Benedikte Naubert (1765-1819) and her Relations to English Culture

Hilary Brown

Bithell Series of Dissertations 27

MHRA Texts and Dissertations 63

Maney Publishing for the Modern Humanities Research Association and the Institute of Germanic and Romance Studies

1 May 2005  •  176pp

ISBN: 978-1-904350-42-2 (paperback)  •  RRP £25, $40

ISBN: 978-1-781880-85-2 (JSTOR ebook)

Access online: Books@JSTOR

EnlightenmentGermanEnglishFictionTranslation


The eighteenth century saw the first significant phase of cultural interchange between Britain and Germany. This study examines the part played in this process by women writers, who were entering the literary world in large numbers for the first time. It asks whether women — as readers, translators and authors — were particularly receptive to the work of other women, and whether a cross-cultural female literary tradition emerged during the period.

The study offers a detailed case-study of the German writer Benedikte Naubert, now known for her collection of fairytales but also a prolific novelist. It looks first at Naubert's engagement with English literature, that is to say at her numerous translations of English novels, and at the ways in which Anglophilia influenced the production of her own fiction. It establishes how Naubert's interest in England and English literature was related to her position as a woman writer. It then examines the reception of her novels and stories in Britain, questioning how far the response to her texts was related to issues of gender. Naubert's work is compared throughout to that of other women writers, and the study thus sheds new light on the extent to which cross-cultural interchange influenced the development of women's writing in both countries.

Download: Introduction (PDF)

Reviews:

  • ‘A detailed bibliography [rounds] out this meticulous, scholarly work. Brown’s thorough and perceptive investigation of Naubert’s fiction and English literature makes previous work on the author obsolete. It takes Naubert’s oeuvre out of the niche of gender studies and places it squarely in the mainstream of German literary history and in the rich tradition of Anglo-German literary and cultural cross-currents.’ — Barbara Becker-Cantarino, Modern Language Review 102, 2007, 565 (full text online)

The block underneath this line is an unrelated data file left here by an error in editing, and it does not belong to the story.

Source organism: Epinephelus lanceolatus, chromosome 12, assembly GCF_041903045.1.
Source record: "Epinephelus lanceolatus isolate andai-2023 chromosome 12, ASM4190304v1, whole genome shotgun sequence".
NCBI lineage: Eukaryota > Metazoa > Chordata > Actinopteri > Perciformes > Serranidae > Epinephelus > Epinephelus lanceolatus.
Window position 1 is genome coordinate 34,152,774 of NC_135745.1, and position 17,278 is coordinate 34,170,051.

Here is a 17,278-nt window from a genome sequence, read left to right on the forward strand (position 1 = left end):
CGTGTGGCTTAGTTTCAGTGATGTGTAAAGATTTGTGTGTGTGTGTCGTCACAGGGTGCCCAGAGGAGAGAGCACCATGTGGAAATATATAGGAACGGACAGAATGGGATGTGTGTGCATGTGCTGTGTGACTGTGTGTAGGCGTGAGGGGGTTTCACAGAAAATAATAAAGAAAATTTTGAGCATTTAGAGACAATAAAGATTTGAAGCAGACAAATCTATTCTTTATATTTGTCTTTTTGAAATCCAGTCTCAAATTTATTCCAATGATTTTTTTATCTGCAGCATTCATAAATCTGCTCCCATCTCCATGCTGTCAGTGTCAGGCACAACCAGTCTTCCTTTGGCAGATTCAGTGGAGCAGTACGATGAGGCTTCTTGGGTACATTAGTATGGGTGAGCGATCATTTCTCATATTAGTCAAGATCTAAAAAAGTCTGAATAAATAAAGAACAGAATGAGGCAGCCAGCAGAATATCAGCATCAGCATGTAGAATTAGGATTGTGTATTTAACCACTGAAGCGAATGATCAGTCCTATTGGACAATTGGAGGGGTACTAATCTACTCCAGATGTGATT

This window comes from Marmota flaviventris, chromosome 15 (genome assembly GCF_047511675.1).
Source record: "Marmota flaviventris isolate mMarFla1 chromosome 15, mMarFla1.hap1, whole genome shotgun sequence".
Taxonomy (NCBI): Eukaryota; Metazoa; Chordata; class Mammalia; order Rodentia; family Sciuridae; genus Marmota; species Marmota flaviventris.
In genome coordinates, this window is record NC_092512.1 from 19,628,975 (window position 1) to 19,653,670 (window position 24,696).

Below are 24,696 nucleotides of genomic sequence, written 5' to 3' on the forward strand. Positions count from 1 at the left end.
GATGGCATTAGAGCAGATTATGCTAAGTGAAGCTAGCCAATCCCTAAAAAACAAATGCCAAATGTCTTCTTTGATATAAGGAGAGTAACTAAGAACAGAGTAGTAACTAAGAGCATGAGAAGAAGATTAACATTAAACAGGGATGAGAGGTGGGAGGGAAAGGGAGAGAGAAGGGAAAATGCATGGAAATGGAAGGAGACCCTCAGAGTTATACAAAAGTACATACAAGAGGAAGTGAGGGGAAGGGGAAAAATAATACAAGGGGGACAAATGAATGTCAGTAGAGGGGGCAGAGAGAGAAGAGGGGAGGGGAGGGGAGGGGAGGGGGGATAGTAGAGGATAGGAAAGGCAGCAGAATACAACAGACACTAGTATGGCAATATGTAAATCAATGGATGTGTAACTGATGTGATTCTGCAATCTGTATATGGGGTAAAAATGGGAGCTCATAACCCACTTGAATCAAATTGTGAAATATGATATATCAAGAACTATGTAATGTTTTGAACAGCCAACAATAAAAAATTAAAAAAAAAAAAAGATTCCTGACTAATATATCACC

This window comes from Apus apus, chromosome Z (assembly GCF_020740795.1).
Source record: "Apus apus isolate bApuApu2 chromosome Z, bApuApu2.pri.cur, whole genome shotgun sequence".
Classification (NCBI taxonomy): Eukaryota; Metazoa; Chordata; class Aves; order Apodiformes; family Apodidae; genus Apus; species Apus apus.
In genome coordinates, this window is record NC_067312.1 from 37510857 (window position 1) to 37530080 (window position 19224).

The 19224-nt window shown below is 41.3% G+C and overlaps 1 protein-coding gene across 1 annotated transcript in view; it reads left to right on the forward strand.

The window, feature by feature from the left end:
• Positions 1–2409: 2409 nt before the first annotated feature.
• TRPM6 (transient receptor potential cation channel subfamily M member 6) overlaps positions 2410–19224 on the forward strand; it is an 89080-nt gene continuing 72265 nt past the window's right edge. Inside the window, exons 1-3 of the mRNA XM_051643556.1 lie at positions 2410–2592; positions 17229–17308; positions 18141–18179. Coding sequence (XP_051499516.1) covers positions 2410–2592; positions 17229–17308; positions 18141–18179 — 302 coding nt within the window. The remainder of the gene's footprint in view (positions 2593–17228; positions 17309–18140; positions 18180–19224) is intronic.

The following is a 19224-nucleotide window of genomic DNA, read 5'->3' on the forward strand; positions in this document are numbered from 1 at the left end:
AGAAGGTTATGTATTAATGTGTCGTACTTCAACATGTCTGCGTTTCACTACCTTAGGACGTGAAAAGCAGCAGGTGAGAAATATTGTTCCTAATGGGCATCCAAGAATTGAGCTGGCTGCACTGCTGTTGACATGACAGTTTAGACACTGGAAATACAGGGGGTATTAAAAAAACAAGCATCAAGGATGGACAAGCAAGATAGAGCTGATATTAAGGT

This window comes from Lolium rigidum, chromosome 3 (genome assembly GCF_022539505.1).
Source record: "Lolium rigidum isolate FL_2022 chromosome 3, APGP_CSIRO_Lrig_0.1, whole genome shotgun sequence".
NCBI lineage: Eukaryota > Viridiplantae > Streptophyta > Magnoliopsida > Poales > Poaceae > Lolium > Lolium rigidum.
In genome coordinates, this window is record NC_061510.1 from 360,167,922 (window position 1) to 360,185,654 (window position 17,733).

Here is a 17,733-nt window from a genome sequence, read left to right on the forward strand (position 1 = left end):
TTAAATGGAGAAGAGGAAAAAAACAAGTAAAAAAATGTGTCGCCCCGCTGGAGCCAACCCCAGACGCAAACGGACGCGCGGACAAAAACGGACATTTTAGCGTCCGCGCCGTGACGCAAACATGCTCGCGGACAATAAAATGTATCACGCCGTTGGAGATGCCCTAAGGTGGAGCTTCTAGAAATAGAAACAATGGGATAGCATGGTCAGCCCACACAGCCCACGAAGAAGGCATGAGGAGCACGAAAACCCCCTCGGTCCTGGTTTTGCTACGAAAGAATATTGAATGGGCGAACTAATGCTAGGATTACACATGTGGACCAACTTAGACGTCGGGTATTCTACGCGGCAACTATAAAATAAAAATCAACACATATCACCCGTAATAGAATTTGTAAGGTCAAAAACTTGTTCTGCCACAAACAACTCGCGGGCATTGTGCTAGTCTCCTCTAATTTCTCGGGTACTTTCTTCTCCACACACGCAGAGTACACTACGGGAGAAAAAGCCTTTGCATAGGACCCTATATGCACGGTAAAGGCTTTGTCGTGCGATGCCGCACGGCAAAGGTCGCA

Contents:

i-iii
Front Matter
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iv-iv
Table of Contents
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v-vi
Acknowledgements
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1-5
Introduction
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6-21
Chapter One Anglo-German Literary Relations: A Female Tradition?
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22-50
Chapter Two Naubert’s Translations From English
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51-76
Chapter Three English Models in Naubert’s Fiction
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77-100
Chapter Four Naubert’s Portrayal of Britain
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101-135
Chapter Five Naubert’s Reception in Britain
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136-139
Conclusion
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140-140
Appendix One: Naubert’s Translations From English
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141-142
Appendix Two: French and English Versions of Naubert’s Works
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143-156
Bibliography
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157-161
INDEX
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Bibliography entry:

Brown, Hilary, Benedikte Naubert (1765-1819) and her Relations to English Culture, Bithell Series of Dissertations, 27 (Cambridge: MHRA, 2005)

First footnote reference: 35 Hilary Brown, Benedikte Naubert (1765-1819) and her Relations to English Culture, Bithell Series of Dissertations, 27 (Cambridge: MHRA, 2005), p. 21.

Subsequent footnote reference: 37 Brown, p. 47.

(To see how these citations were worked out, follow this link.)

Bibliography entry:

Brown, Hilary. 2005. Benedikte Naubert (1765-1819) and her Relations to English Culture, Bithell Series of Dissertations, 27 (Cambridge: MHRA)

Example citation: ‘A quotation occurring on page 21 of this work’ (Brown 2005: 21).

Example footnote reference: 35 Brown 2005: 21.

(To see how these citations were worked out, follow this link.)


This title was first published by Maney Publishing for the Modern Humanities Research Association and the Institute of Germanic and Romance Studies but rights to it are now held by Modern Humanities Research Association and the Institute of Germanic and Romance Studies.

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